Question on Monkeypox in Georgia
Dr. Vitek: I think that for monkeypox the challenges that experts have to look at are based on the information, and what’s happening, and make decisions on what the risk is. So, there are a lot of ways, since the pandemic, this could be prevented, that the outbreaks can be controlled using things like contact tracing if needed, using vaccination. And that type of information is being looked at every day. So, there’s going to be meetings to help decide what needs to be done. I think that there’s a lot of reasons to be hopeful that you can prevent it from becoming a pandemic. I don’t have any special news about this region beyond what was discussed here about the probable case (of monkeypox) that’s being investigated. I think the outlook is favorable. There’s a known travel history. They’re isolating the patients. So, I think there’s a lot of reasons to say it should be able to be controlled.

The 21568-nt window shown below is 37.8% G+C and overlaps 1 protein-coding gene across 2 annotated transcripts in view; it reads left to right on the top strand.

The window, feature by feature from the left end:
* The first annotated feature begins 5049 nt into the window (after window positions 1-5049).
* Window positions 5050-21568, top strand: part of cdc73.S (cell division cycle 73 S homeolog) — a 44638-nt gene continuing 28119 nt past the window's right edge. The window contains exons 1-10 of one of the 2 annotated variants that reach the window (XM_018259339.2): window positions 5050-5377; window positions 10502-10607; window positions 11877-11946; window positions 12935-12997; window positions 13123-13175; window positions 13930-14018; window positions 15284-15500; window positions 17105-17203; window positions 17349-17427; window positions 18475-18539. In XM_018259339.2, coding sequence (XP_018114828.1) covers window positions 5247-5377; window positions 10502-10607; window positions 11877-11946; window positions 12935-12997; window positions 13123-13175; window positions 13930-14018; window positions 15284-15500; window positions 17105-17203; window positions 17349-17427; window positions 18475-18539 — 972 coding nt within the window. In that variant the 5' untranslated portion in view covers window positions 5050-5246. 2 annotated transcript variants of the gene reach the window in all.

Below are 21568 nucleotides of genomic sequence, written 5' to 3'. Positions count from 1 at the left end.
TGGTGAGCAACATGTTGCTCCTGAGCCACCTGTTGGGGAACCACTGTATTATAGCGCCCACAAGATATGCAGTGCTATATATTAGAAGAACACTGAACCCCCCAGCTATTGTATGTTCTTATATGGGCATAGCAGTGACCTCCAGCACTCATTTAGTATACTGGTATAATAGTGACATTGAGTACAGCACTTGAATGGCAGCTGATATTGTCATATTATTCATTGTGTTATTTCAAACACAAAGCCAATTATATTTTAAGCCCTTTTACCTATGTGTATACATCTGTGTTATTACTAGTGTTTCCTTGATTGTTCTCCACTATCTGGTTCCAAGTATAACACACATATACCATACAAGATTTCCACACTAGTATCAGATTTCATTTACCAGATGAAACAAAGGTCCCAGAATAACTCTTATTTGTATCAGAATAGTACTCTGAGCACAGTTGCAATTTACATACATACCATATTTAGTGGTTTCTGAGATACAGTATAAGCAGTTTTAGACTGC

Question on Entomological research at Lugar Center
Dr. Vitek: In terms of the work that they do at the Lugar Center on insects, it is designed to make sure that they can understand how natural infections in this country that are transmitted by insects can be studied and how you can fight against them, how you can prevent them. So that’s the type of work that goes on here on NCDC. There are political statements made in Russia about research on spreading biological agents by insects. That is not something that we have ever studied here in the Lugar Center. We do study how to prevent diseases that are nationally transmitted right now in Georgia. There is an outbreak of Crimean Congo Hemorrhagic Fever. That’s transmitted by ticks. Of course, we have scientists who have to study those ticks, so you know how to prevent that type of infection. That’s the type of work that’s going on, a hundred percent.